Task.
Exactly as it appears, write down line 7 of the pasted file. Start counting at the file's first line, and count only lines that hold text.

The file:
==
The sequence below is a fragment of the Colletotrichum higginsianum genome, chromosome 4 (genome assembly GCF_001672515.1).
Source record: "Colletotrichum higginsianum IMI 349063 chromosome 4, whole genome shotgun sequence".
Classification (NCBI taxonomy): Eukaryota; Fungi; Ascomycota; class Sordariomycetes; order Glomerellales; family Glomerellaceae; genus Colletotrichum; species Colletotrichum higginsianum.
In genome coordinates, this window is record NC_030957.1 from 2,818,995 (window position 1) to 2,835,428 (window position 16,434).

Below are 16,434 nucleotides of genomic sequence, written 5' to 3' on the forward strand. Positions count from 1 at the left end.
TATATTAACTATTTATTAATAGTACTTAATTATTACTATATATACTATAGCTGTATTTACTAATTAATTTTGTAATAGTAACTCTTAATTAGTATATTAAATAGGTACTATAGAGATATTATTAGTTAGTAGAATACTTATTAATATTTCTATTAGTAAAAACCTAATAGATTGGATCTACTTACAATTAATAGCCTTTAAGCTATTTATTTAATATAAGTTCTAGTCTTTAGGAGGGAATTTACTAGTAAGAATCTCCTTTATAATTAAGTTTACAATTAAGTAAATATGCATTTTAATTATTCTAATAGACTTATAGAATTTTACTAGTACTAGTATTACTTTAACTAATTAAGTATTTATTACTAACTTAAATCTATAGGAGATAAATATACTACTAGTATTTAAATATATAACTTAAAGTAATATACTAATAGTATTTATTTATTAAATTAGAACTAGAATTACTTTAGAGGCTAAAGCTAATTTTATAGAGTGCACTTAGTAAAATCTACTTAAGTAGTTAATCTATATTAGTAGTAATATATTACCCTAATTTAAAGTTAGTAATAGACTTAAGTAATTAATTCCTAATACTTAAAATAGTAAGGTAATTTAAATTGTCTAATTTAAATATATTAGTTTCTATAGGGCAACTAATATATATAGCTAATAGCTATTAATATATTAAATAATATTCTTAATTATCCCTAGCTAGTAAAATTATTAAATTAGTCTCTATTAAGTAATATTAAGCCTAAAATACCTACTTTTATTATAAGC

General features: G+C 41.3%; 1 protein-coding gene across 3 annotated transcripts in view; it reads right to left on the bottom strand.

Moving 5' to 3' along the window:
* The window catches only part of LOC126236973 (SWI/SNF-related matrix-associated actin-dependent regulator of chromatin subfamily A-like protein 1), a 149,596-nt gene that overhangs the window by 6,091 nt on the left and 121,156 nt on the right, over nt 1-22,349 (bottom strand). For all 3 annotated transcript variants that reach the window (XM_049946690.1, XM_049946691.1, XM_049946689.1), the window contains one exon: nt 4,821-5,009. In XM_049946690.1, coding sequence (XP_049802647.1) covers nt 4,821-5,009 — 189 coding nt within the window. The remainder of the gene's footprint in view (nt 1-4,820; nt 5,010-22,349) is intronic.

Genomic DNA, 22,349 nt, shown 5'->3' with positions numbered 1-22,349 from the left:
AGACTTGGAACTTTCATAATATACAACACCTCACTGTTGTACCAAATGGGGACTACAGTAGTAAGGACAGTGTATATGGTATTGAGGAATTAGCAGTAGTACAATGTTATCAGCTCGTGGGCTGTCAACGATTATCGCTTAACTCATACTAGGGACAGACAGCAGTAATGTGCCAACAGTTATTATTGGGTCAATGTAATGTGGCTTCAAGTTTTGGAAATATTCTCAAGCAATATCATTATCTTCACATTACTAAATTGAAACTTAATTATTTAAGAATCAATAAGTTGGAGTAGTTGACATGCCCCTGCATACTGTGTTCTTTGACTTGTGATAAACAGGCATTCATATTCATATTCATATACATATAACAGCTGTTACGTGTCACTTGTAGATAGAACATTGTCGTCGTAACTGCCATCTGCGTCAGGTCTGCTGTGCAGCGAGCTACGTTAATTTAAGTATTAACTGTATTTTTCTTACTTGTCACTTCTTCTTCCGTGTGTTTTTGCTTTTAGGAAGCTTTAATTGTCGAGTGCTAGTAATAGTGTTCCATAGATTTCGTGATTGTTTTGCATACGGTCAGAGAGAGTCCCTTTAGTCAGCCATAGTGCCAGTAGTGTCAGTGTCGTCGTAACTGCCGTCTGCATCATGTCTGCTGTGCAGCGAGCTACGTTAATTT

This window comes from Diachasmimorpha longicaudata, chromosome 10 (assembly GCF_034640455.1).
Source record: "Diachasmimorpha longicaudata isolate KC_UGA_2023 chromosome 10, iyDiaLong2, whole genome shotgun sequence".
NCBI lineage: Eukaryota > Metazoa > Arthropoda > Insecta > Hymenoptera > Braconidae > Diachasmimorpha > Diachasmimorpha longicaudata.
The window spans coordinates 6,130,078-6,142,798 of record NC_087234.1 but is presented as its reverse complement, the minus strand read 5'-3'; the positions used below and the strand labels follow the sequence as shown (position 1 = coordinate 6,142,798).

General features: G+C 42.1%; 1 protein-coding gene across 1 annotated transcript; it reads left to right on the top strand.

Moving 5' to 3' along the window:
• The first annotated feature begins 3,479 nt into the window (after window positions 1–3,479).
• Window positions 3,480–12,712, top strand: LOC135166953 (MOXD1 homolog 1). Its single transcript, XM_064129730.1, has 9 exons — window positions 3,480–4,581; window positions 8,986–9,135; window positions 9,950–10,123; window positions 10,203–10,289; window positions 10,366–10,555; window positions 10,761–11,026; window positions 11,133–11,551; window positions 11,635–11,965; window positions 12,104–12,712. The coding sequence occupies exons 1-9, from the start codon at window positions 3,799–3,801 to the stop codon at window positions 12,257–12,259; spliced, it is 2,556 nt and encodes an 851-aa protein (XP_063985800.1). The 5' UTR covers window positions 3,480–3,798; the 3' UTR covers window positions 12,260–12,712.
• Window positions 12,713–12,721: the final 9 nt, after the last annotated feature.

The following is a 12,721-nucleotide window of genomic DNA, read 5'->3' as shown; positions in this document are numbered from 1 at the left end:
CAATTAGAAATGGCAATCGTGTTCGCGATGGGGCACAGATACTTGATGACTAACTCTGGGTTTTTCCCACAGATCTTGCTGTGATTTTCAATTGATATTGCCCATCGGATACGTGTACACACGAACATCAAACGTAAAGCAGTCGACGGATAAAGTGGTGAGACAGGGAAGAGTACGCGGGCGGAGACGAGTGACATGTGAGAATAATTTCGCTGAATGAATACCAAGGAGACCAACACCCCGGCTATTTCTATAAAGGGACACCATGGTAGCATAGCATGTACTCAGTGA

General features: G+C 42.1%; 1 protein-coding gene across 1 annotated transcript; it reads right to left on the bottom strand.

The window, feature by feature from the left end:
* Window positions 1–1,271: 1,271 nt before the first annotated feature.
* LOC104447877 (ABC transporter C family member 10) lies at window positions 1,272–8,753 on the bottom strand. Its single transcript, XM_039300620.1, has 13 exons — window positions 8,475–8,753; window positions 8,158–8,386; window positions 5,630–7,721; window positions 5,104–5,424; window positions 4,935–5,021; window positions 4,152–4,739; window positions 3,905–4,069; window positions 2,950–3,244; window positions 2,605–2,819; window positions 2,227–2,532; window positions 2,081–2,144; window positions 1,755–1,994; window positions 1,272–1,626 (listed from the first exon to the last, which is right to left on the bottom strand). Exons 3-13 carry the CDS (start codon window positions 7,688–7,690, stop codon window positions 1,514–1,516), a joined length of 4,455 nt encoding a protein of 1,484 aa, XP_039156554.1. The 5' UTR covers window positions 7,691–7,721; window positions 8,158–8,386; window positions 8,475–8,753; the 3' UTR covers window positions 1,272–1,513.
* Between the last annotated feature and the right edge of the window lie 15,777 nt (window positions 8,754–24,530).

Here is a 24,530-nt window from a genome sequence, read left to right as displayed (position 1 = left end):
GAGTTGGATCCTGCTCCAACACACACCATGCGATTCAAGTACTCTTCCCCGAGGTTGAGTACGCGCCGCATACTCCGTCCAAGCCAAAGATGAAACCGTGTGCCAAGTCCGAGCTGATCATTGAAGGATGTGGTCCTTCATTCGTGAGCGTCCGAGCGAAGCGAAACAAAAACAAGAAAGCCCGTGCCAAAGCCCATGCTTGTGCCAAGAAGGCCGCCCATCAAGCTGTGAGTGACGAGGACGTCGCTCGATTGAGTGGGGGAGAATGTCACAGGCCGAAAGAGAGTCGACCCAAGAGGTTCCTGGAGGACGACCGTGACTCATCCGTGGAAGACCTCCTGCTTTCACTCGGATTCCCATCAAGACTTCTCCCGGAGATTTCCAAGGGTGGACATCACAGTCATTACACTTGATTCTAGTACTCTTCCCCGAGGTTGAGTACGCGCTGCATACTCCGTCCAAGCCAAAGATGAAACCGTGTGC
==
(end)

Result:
General features: G+C 41.3%; 1 protein-coding gene across 3 annotated transcripts in view; it reads right to left on the bottom strand.